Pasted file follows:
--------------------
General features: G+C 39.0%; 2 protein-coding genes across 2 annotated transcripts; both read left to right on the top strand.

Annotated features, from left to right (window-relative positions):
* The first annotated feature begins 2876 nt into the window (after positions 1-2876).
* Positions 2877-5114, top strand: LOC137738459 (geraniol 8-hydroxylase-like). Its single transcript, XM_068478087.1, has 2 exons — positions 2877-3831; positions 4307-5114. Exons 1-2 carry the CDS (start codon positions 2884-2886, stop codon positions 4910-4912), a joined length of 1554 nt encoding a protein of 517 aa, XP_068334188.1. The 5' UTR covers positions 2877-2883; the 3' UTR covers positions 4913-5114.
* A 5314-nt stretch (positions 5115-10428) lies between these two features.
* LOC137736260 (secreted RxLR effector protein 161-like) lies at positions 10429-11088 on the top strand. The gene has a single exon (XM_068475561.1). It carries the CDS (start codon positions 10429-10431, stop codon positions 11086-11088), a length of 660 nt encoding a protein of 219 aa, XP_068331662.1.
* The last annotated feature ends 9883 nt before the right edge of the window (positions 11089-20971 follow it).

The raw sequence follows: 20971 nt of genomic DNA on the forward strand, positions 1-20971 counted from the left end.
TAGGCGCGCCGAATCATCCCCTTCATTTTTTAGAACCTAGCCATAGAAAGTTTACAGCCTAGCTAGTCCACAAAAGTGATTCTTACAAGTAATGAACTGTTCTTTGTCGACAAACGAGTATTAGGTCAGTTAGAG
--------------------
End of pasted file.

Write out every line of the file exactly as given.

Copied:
General features: G+C 39.0%; 2 protein-coding genes across 2 annotated transcripts; both read left to right on the top strand.

Annotated features, from left to right (window-relative positions):
* The first annotated feature begins 2876 nt into the window (after positions 1-2876).
* Positions 2877-5114, top strand: LOC137738459 (geraniol 8-hydroxylase-like). Its single transcript, XM_068478087.1, has 2 exons — positions 2877-3831; positions 4307-5114. Exons 1-2 carry the CDS (start codon positions 2884-2886, stop codon positions 4910-4912), a joined length of 1554 nt encoding a protein of 517 aa, XP_068334188.1. The 5' UTR covers positions 2877-2883; the 3' UTR covers positions 4913-5114.
* A 5314-nt stretch (positions 5115-10428) lies between these two features.
* LOC137736260 (secreted RxLR effector protein 161-like) lies at positions 10429-11088 on the top strand. The gene has a single exon (XM_068475561.1). It carries the CDS (start codon positions 10429-10431, stop codon positions 11086-11088), a length of 660 nt encoding a protein of 219 aa, XP_068331662.1.
* The last annotated feature ends 9883 nt before the right edge of the window (positions 11089-20971 follow it).

The raw sequence follows: 20971 nt of genomic DNA on the forward strand, positions 1-20971 counted from the left end.
TAGGCGCGCCGAATCATCCCCTTCATTTTTTAGAACCTAGCCATAGAAAGTTTACAGCCTAGCTAGTCCACAAAAGTGATTCTTACAAGTAATGAACTGTTCTTTGTCGACAAACGAGTATTAGGTCAGTTAGAG